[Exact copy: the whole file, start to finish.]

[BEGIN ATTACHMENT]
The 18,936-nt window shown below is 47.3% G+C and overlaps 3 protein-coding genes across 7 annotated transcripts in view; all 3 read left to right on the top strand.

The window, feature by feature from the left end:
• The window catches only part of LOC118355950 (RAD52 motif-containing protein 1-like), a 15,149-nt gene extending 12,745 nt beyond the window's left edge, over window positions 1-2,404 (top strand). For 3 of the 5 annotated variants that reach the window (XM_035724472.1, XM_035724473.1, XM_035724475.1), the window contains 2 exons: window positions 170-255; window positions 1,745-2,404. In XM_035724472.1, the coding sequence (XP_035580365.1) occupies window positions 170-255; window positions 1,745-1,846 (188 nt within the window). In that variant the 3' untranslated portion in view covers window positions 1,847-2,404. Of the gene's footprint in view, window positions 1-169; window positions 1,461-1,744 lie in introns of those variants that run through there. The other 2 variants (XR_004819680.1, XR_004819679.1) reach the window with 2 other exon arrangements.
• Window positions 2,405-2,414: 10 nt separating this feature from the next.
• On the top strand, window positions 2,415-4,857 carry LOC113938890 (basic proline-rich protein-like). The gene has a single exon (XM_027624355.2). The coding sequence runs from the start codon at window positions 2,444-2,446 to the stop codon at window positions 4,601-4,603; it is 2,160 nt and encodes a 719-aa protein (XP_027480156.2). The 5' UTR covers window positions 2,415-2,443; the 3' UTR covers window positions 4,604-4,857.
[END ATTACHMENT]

The 18,936-nt window shown below is 47.3% G+C and overlaps 3 protein-coding genes across 7 annotated transcripts in view; all 3 read left to right on the top strand.

The window, feature by feature from the left end:
• The window catches only part of LOC118355950 (RAD52 motif-containing protein 1-like), a 15,149-nt gene extending 12,745 nt beyond the window's left edge, over window positions 1-2,404 (top strand). For 3 of the 5 annotated variants that reach the window (XM_035724472.1, XM_035724473.1, XM_035724475.1), the window contains 2 exons: window positions 170-255; window positions 1,745-2,404. In XM_035724472.1, the coding sequence (XP_035580365.1) occupies window positions 170-255; window positions 1,745-1,846 (188 nt within the window). In that variant the 3' untranslated portion in view covers window positions 1,847-2,404. Of the gene's footprint in view, window positions 1-169; window positions 1,461-1,744 lie in introns of those variants that run through there. The other 2 variants (XR_004819680.1, XR_004819679.1) reach the window with 2 other exon arrangements.
• Window positions 2,405-2,414: 10 nt separating this feature from the next.
• On the top strand, window positions 2,415-4,857 carry LOC113938890 (basic proline-rich protein-like). The gene has a single exon (XM_027624355.2). The coding sequence runs from the start codon at window positions 2,444-2,446 to the stop codon at window positions 4,601-4,603; it is 2,160 nt and encodes a 719-aa protein (XP_027480156.2). The 5' UTR covers window positions 2,415-2,443; the 3' UTR covers window positions 4,604-4,857.